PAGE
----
Wondering why a reboot of Marvel’s not-very-old Spider-man movie franchise was called for now, just five years after the third installment of the last series? Wonder no more. The Amazing Spider-Man directed by (yes) Marc Webb is a demonstration of the dizzyingly joyous entertainment value of well-executed 3-D filming. And the film is a lot more than effects.
With an unusually high-quality script for an action flick and a fine cast led by The Social Network‘s Andrew Garfield, this iteration of the web-slinger’s origin story keeps several balls smartly in the air, including digital-age updating, a somewhat darkened family drama, and adherence to some of the important elements of the classic tale.
Garfield’s skinny, smart, mild-mannered Peter Parker has a more punchy and rebellious spirit than past Peters. The arachnid that fatefully bites him is part of a long-running series of secret experiments in imbuing one species with the characteristics of another. But Peter’s sudden powers doesn’t just turn him into a superhero; first they peel away the layer of studied nonchalance he has used to hide a bully-reinforced sense of ineffectiveness.
As a love interest, the red-headed Mary Jane (and her grating portrayal by Kirsten Dunst in the earlier Spider-Man films) has thankfully been replaced by Gwen Stacy (the steady, winning Emma Stone), a feisty blonde with an unlikely after-school life of her own and a stalwart police captain (Denis Leary) as a father. Peter’s gentle Uncle Ben and Aunt May (Martin Sheen and a glowing Sally Field) are kindly as ever, Ben as preachy as ever, but both are a bit more worldly too (and I celebrated seeing an Aunt May with dark, still-long hair). Other departures: the film references Peter’s budding photography career but then drops it, and the Daily Bugle, one of pop culture’s most entertaining fictional newspapers, is just a paper here, not a factor in Peter Parker’s life.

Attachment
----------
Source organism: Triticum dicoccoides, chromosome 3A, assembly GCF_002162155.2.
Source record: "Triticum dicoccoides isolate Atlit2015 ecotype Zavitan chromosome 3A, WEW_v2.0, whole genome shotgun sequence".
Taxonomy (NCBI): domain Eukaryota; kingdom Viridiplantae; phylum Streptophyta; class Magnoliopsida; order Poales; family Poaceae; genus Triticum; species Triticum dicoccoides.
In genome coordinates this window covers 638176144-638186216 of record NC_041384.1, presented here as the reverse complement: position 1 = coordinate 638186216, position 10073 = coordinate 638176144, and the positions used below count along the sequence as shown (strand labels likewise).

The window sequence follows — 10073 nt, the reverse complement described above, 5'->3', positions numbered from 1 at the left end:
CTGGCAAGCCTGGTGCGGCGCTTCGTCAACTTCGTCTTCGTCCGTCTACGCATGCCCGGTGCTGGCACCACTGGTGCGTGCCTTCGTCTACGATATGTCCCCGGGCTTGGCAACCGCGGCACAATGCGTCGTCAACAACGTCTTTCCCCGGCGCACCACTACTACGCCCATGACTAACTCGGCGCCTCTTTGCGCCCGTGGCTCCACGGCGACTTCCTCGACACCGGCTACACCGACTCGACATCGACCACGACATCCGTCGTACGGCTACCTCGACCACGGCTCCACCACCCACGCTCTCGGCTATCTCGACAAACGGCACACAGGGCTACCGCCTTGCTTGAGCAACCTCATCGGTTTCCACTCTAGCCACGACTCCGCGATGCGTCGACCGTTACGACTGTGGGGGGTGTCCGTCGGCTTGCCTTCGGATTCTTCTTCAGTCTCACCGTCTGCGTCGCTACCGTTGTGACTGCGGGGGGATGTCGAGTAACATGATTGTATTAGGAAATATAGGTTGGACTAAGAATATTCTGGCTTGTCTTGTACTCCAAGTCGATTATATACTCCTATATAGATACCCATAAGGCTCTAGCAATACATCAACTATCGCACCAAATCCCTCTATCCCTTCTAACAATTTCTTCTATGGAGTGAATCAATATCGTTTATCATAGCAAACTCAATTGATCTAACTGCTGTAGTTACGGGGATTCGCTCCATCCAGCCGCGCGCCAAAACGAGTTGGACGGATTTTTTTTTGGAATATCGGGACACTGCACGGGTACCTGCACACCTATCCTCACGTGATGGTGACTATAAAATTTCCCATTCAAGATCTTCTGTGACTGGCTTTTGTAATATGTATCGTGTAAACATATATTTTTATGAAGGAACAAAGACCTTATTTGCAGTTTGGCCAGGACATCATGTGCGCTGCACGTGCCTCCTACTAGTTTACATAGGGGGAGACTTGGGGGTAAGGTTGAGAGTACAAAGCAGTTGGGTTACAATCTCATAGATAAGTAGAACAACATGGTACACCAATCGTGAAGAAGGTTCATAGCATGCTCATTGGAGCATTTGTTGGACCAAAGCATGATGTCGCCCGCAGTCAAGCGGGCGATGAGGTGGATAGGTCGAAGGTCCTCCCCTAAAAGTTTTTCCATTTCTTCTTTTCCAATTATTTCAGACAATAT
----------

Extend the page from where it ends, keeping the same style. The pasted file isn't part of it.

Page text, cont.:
Scientific hubris is personified by a conflicted biologist (Rhys Ifans) who’s connected to Peter’s long-vanished father. Peter’s “father issues” are the film’s most striking departure from the classic Spider-man myth. Unlike some critics, I had no problem with this. It makes for a more modern and somehow realistic (or “realistic”) Spider-Man.
The essential theme – a kid who finds he has super powers and feels a calling to use them to help people in need, but is then rejected and demonized by the authorities even as he is lionized by some of the population – remains intact. The film finds the time and scope to explore that narrative while leaving room for plenty of exciting and sometimes innovative action sequences.
On a technical level, this story’s monster-foe may have remarkably expressive eyes but in terms of physicality he feels like run-of-the-mill CGI. The great thing here, rather, is how wonderfully well the 3-D enhances the scenes of Spidey swinging through the grand canyons of the film’s fantasy-New York, harassing thugs, fighting enemies, and saving the day. You really feel like you’re on a thrill ride at a theme park, minus the actual dizziness and nausea. And the length and pacing of these sequences feel just right. James Horner’s devious score fits right in, enhancing the action scenes and the dramatic-sentimental ones without being overbearing. (You can hear it right now at AOL Music).
A premature reboot? I would have thought so, but in the event, no. Buy your ticket, pop on your 3-D glasses, and take to the skies with The Amazing Spider-Man.
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